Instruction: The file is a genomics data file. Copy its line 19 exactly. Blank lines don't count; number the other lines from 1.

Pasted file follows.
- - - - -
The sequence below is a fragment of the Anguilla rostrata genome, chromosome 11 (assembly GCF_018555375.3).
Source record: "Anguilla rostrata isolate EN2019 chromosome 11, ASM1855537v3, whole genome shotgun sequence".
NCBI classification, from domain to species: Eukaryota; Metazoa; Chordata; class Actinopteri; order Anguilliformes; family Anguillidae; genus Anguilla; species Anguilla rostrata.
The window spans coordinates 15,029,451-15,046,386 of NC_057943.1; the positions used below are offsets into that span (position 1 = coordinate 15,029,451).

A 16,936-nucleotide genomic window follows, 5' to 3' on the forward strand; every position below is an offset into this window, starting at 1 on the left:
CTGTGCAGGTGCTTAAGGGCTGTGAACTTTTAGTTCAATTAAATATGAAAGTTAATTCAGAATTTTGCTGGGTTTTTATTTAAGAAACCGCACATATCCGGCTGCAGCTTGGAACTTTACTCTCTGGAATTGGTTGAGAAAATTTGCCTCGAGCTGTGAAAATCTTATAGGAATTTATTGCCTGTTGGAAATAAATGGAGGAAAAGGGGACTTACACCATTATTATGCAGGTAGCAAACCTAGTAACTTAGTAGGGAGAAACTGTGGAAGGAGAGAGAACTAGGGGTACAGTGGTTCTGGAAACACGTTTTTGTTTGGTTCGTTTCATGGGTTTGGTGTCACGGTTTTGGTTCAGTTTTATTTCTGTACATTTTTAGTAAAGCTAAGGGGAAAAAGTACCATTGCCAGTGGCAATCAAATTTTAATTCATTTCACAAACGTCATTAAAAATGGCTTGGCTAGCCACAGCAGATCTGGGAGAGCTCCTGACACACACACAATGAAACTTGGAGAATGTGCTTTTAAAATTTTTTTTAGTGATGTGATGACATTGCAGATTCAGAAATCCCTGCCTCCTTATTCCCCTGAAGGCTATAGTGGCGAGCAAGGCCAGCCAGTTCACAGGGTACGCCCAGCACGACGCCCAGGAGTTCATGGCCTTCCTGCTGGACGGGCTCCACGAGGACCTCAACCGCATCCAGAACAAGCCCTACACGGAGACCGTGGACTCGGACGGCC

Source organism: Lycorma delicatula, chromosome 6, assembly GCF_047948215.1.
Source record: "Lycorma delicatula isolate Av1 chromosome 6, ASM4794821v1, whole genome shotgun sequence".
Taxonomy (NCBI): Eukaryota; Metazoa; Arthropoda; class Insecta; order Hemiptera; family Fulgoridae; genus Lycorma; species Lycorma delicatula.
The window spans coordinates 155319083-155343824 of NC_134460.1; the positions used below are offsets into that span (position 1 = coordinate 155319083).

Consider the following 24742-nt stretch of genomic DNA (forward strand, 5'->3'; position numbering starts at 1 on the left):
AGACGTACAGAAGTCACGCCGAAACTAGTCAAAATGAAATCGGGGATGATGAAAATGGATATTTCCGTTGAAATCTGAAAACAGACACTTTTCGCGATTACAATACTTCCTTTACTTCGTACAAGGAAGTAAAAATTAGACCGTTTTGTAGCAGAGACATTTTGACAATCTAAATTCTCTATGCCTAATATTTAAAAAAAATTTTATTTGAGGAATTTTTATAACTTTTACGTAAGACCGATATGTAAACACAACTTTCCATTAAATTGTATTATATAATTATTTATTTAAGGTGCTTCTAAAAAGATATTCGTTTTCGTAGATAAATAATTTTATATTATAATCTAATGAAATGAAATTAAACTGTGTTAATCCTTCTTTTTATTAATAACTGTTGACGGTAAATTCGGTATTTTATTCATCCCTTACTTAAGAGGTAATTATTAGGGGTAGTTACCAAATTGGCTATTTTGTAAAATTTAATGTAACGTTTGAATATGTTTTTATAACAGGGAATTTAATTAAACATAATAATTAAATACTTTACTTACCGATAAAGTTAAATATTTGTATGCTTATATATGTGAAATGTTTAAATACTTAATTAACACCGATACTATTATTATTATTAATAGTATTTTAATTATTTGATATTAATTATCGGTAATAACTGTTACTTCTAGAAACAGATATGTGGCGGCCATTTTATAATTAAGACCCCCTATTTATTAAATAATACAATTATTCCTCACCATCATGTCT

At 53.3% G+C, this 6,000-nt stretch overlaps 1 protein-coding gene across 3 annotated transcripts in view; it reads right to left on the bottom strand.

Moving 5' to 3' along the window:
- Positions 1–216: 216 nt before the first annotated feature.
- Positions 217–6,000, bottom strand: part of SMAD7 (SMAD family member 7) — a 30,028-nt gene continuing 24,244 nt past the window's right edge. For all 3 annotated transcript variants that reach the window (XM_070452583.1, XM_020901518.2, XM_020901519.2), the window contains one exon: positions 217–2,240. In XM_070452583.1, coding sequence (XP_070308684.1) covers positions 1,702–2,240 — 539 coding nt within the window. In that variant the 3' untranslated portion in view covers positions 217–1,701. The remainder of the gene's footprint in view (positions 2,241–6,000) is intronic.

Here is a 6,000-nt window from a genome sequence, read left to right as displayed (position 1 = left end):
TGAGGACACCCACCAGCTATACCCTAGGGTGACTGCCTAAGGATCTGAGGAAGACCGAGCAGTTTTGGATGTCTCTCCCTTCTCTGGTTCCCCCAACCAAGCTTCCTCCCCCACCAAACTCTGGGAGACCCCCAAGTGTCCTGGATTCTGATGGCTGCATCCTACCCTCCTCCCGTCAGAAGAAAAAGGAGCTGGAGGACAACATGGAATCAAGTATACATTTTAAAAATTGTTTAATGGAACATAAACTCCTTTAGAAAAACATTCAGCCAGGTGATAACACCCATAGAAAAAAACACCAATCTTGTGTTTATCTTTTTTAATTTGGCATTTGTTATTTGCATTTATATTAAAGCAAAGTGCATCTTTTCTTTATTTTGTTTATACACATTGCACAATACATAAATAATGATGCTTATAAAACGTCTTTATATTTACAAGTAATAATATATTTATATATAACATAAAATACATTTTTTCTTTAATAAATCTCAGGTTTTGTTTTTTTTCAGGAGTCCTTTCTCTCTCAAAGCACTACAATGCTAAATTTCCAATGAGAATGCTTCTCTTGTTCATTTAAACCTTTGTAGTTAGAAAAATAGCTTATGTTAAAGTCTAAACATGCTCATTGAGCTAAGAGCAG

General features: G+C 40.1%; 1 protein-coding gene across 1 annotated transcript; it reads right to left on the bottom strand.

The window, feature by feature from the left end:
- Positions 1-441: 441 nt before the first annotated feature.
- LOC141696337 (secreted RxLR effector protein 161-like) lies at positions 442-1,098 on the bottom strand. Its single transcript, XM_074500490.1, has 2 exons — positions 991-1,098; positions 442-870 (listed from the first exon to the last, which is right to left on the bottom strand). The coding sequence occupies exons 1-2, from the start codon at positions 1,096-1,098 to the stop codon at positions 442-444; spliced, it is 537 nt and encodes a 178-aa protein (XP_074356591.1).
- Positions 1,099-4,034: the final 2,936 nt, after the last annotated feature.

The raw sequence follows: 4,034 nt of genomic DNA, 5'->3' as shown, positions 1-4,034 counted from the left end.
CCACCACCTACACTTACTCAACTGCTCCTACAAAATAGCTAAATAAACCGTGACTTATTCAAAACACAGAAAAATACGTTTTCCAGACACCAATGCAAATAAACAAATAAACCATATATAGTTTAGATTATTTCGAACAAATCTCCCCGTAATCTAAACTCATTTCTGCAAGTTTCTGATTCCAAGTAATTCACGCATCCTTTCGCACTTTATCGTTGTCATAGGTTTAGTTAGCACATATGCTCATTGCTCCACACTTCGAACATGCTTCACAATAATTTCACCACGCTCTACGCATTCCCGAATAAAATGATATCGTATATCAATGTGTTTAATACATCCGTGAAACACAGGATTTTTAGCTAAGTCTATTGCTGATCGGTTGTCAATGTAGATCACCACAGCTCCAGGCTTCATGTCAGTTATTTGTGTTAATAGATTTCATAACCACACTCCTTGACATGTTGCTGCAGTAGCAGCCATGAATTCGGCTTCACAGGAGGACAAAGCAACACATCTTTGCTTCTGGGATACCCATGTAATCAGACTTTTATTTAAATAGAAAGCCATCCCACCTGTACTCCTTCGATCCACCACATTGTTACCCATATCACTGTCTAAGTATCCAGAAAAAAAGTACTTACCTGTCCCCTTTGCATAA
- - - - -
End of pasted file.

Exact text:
General features: G+C 40.1%; 1 protein-coding gene across 1 annotated transcript; it reads right to left on the bottom strand.